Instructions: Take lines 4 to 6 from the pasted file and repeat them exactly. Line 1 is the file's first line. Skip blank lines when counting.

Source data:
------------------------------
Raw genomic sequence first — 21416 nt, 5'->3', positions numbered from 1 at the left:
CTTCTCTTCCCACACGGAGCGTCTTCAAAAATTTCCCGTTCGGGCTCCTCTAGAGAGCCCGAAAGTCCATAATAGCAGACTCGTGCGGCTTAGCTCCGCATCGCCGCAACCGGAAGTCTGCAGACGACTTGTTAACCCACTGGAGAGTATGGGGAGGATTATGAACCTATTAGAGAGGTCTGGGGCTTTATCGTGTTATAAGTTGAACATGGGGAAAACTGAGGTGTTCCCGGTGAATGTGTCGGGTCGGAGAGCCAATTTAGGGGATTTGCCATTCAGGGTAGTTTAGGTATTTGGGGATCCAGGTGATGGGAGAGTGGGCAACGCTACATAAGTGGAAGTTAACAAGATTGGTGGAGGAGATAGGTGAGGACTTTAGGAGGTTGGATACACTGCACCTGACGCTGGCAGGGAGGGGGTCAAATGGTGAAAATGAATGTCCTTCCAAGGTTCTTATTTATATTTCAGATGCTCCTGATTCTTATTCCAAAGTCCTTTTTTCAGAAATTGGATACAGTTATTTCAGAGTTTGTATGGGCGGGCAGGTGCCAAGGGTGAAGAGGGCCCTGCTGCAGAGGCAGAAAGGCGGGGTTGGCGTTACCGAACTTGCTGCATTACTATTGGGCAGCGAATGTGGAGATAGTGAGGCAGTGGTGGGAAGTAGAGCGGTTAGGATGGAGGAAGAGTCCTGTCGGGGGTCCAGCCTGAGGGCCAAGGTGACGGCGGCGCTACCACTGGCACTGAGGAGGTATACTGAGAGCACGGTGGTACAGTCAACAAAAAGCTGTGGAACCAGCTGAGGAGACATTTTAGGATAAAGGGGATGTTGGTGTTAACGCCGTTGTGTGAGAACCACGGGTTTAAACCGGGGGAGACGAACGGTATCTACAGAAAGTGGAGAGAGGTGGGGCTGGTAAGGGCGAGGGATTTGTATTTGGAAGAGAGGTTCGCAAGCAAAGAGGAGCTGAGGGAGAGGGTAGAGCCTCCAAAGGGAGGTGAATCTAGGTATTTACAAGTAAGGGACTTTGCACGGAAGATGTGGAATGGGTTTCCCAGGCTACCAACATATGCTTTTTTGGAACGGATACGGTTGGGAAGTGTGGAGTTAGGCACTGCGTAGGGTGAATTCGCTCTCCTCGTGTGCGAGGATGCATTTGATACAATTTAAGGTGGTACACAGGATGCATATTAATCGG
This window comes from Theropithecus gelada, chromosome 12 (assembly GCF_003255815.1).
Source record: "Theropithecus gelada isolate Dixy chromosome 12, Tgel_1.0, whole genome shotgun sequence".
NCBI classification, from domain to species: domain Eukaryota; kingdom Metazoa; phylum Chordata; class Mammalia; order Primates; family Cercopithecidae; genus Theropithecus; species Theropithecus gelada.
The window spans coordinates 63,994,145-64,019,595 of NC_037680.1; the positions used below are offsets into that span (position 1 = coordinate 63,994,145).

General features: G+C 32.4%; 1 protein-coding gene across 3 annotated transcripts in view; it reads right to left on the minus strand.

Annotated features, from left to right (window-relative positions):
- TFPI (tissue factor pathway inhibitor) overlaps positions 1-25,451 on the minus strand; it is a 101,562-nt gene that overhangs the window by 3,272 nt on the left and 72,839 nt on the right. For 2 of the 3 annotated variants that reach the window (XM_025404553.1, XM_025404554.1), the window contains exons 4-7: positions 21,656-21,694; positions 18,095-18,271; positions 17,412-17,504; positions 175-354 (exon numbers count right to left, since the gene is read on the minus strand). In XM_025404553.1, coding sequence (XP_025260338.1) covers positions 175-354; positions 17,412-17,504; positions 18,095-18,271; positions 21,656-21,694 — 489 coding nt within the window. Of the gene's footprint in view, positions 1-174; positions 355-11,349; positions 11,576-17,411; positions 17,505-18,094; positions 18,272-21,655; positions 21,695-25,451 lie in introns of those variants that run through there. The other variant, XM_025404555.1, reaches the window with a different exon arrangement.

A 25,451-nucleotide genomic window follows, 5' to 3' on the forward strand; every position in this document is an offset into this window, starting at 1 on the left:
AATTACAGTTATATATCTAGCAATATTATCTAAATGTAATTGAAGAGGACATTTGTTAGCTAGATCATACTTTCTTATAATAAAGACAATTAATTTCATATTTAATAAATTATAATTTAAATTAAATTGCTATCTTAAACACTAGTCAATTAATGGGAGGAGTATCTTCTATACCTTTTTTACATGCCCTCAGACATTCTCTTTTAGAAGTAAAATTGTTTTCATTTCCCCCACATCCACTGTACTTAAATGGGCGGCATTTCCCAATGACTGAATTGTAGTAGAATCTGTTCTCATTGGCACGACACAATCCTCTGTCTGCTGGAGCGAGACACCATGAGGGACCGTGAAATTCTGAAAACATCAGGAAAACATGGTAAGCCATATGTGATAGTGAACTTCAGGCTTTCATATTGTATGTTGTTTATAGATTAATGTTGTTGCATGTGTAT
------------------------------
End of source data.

Source record: "Theropithecus gelada isolate Dixy chromosome 12, Tgel_1.0, whole genome shotgun sequence".
NCBI classification, from domain to species: domain Eukaryota; kingdom Metazoa; phylum Chordata; class Mammalia; order Primates; family Cercopithecidae; genus Theropithecus; species Theropithecus gelada.
The window spans coordinates 63,994,145-64,019,595 of NC_037680.1; the positions used below are offsets into that span (position 1 = coordinate 63,994,145).